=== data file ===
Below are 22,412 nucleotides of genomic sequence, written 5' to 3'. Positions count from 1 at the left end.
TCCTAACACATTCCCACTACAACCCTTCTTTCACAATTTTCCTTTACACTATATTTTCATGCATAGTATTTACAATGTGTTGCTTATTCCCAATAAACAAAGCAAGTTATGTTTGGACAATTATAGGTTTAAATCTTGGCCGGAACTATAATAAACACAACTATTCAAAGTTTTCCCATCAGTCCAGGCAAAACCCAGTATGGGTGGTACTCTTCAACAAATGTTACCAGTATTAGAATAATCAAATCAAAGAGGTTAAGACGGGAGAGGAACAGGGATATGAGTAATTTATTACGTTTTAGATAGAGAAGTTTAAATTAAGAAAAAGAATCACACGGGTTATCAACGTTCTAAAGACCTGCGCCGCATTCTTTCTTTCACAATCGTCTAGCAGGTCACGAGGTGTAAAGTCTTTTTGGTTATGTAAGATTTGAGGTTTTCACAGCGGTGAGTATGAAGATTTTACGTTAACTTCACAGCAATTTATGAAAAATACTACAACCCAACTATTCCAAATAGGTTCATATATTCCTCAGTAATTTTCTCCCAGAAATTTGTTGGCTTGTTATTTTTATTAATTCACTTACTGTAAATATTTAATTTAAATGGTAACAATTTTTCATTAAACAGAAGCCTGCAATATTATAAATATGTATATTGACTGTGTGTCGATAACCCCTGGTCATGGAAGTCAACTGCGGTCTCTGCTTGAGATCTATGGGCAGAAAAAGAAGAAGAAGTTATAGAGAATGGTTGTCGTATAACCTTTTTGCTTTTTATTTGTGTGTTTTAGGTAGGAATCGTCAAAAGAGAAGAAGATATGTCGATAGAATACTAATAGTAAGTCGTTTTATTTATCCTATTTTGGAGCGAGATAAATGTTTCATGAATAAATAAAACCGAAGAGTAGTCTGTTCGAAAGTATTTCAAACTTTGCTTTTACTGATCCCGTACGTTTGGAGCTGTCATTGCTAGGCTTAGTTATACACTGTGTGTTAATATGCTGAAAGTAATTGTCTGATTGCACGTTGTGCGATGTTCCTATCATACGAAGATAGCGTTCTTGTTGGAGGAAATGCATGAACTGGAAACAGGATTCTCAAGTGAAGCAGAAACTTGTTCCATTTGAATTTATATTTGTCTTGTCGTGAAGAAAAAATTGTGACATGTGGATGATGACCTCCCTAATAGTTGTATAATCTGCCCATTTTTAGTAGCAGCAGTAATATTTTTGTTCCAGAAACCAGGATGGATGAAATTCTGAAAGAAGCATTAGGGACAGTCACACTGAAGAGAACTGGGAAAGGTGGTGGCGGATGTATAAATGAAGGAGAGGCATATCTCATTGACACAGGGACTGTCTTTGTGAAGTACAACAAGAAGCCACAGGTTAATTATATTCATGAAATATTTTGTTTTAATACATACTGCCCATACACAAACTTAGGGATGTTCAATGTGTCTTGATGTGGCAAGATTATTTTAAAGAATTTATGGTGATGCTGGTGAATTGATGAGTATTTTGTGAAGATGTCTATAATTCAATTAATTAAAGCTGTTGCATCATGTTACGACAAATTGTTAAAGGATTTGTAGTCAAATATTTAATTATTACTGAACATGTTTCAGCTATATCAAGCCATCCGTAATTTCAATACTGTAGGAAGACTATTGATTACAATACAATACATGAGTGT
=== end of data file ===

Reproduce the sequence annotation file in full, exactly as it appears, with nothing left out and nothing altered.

Below are 22,412 nucleotides of genomic sequence, written 5' to 3'. Positions count from 1 at the left end.
TCCTAACACATTCCCACTACAACCCTTCTTTCACAATTTTCCTTTACACTATATTTTCATGCATAGTATTTACAATGTGTTGCTTATTCCCAATAAACAAAGCAAGTTATGTTTGGACAATTATAGGTTTAAATCTTGGCCGGAACTATAATAAACACAACTATTCAAAGTTTTCCCATCAGTCCAGGCAAAACCCAGTATGGGTGGTACTCTTCAACAAATGTTACCAGTATTAGAATAATCAAATCAAAGAGGTTAAGACGGGAGAGGAACAGGGATATGAGTAATTTATTACGTTTTAGATAGAGAAGTTTAAATTAAGAAAAAGAATCACACGGGTTATCAACGTTCTAAAGACCTGCGCCGCATTCTTTCTTTCACAATCGTCTAGCAGGTCACGAGGTGTAAAGTCTTTTTGGTTATGTAAGATTTGAGGTTTTCACAGCGGTGAGTATGAAGATTTTACGTTAACTTCACAGCAATTTATGAAAAATACTACAACCCAACTATTCCAAATAGGTTCATATATTCCTCAGTAATTTTCTCCCAGAAATTTGTTGGCTTGTTATTTTTATTAATTCACTTACTGTAAATATTTAATTTAAATGGTAACAATTTTTCATTAAACAGAAGCCTGCAATATTATAAATATGTATATTGACTGTGTGTCGATAACCCCTGGTCATGGAAGTCAACTGCGGTCTCTGCTTGAGATCTATGGGCAGAAAAAGAAGAAGAAGTTATAGAGAATGGTTGTCGTATAACCTTTTTGCTTTTTATTTGTGTGTTTTAGGTAGGAATCGTCAAAAGAGAAGAAGATATGTCGATAGAATACTAATAGTAAGTCGTTTTATTTATCCTATTTTGGAGCGAGATAAATGTTTCATGAATAAATAAAACCGAAGAGTAGTCTGTTCGAAAGTATTTCAAACTTTGCTTTTACTGATCCCGTACGTTTGGAGCTGTCATTGCTAGGCTTAGTTATACACTGTGTGTTAATATGCTGAAAGTAATTGTCTGATTGCACGTTGTGCGATGTTCCTATCATACGAAGATAGCGTTCTTGTTGGAGGAAATGCATGAACTGGAAACAGGATTCTCAAGTGAAGCAGAAACTTGTTCCATTTGAATTTATATTTGTCTTGTCGTGAAGAAAAAATTGTGACATGTGGATGATGACCTCCCTAATAGTTGTATAATCTGCCCATTTTTAGTAGCAGCAGTAATATTTTTGTTCCAGAAACCAGGATGGATGAAATTCTGAAAGAAGCATTAGGGACAGTCACACTGAAGAGAACTGGGAAAGGTGGTGGCGGATGTATAAATGAAGGAGAGGCATATCTCATTGACACAGGGACTGTCTTTGTGAAGTACAACAAGAAGCCACAGGTTAATTATATTCATGAAATATTTTGTTTTAATACATACTGCCCATACACAAACTTAGGGATGTTCAATGTGTCTTGATGTGGCAAGATTATTTTAAAGAATTTATGGTGATGCTGGTGAATTGATGAGTATTTTGTGAAGATGTCTATAATTCAATTAATTAAAGCTGTTGCATCATGTTACGACAAATTGTTAAAGGATTTGTAGTCAAATATTTAATTATTACTGAACATGTTTCAGCTATATCAAGCCATCCGTAATTTCAATACTGTAGGAAGACTATTGATTACAATACAATACATGAGTGT